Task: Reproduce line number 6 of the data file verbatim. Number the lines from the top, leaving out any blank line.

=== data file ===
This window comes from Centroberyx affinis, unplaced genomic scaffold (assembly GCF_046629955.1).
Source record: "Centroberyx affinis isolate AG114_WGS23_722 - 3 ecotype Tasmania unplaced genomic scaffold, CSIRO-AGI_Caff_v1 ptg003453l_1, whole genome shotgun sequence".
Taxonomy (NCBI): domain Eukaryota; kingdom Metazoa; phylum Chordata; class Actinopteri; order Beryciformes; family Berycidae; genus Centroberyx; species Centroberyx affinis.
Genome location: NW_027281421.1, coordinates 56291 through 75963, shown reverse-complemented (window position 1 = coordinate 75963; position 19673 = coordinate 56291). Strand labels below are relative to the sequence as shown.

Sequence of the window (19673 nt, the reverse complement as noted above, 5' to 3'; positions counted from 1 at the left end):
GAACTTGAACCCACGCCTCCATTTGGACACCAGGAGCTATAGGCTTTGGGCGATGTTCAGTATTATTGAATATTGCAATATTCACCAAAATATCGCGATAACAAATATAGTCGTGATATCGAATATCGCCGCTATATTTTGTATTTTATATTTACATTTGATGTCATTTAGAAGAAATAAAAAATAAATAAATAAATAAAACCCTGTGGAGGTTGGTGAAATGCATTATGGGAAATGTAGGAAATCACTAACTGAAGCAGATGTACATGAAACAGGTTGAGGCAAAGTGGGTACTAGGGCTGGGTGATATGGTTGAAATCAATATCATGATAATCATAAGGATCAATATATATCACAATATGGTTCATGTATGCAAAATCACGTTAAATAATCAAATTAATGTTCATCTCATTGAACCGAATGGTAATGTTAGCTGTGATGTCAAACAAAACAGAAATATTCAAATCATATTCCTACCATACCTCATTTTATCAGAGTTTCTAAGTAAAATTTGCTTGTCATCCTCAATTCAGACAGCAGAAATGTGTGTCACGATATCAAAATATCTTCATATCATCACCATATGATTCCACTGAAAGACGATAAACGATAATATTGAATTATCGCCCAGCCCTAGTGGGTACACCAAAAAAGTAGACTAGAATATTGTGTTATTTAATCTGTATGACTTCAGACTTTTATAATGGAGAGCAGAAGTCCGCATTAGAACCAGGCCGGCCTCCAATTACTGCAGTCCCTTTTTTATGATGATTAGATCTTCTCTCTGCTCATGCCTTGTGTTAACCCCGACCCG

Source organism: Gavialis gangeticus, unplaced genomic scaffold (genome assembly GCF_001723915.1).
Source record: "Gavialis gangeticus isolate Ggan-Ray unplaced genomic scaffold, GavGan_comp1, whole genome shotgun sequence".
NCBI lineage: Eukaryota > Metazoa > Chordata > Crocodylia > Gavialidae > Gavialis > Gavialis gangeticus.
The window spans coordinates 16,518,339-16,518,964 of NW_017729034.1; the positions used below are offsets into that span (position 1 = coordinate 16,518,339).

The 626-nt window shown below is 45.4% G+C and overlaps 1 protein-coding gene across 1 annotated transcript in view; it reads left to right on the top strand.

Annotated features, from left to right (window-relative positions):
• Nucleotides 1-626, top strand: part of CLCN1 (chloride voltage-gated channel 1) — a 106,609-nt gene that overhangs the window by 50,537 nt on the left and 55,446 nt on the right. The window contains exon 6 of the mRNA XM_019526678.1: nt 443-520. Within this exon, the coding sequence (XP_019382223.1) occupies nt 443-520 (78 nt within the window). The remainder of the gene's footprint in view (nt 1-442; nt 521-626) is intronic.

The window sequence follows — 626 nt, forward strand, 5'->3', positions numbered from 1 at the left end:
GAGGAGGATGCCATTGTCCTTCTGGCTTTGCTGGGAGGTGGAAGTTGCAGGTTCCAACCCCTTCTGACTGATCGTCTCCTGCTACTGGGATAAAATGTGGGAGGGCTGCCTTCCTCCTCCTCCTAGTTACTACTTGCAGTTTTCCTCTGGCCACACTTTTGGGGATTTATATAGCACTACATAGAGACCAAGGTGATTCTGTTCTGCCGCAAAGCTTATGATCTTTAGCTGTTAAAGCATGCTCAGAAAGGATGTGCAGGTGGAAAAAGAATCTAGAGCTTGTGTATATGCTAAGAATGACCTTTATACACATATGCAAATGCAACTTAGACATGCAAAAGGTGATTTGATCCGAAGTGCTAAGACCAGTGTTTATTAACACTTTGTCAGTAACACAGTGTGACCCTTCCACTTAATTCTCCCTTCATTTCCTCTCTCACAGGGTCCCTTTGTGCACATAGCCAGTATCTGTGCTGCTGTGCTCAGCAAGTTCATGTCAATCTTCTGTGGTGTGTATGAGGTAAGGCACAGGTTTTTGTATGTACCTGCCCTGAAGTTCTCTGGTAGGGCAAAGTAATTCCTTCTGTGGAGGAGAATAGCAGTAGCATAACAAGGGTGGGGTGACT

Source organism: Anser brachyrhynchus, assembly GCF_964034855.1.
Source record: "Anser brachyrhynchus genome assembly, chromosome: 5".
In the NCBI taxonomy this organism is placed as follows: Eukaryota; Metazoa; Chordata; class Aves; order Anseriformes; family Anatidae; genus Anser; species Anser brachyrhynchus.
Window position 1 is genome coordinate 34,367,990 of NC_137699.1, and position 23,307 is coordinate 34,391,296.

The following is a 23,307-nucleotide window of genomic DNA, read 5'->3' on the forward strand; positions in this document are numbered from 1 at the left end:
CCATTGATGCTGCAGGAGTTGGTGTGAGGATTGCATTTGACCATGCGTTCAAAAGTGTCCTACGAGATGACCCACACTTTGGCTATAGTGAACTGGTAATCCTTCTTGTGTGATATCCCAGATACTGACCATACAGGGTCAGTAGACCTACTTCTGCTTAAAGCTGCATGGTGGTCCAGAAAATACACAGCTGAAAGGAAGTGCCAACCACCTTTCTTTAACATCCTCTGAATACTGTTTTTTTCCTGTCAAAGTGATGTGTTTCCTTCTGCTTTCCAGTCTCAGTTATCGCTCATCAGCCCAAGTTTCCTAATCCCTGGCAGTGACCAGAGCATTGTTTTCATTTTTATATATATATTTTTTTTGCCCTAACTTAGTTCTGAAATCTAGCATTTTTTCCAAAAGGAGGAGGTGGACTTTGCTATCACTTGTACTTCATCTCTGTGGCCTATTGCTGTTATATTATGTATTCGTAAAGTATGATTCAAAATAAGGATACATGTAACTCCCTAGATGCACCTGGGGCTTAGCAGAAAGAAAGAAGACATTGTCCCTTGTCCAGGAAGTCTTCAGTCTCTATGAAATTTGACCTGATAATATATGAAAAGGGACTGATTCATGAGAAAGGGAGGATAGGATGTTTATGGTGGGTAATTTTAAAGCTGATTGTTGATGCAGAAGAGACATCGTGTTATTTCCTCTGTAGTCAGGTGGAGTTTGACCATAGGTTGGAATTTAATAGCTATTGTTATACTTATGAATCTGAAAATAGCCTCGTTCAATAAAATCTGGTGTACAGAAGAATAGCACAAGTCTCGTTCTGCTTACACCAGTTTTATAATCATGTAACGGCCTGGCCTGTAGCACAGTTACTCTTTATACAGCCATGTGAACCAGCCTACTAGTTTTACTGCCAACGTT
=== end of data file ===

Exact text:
GAACTTGAACCCACGCCTCCATTTGGACACCAGGAGCTATAGGCTTTGGGCGATGTTCAGTATTATTGAATATTGCAATATTCACCAAAATATCGCGATAACAAATATAGTCGTGATATCGAATATCGCCGCTATATTTTGTATTTTATATTTACATTTGATGTCATTTAGAAGAAATAAAAAATAAATAAATAAATAAAACCCTGTGGAGGTTGGTGAAATGCATTATGGGAAATGTAGGAAATCACTAACTGAAGCAGATGTACATGAAACAGGTTGAGGCAAAGTGGGTACTAGGGCTGGGTGATATGGTTGAAATCAATATCATGATAATCATAAGGATCAATATATATCACAATATGGTTCATGTATGCAAAATCACGTTAAATAATCAAATTAATGTTCATCTCATTGAACCGAATGGTAATGTTAGCTGTGATGTCAAACAAAACAGAAATATTCAAATCATATTCCTACCATACCTCATTTTATCAGAGTTTCTAAGTAAAATTTGCTTGTCATCCTCAATTCAGACAGCAGAAATGTGTGTCACGATATCAAAATATCTTCATATCATCACCATATGATTCCACTGAAAGACGATAAACGATAATATTGAATTATCGCCCAGCCCTAGTGGGTACACCAAAAAAGTAGACTAGAATATTGTGTTATTTAATCTGTATGACTTCAGACTTTTATAATGGAGAGCAGAAGTCCGCATTAGAACCAGGCCGGCCTCCAATTACTGCAGTCCCTTTTTTATGATGATTAGATCTTCTCTCTGCTCATGCCTTGTGTTAACCCCGACCCG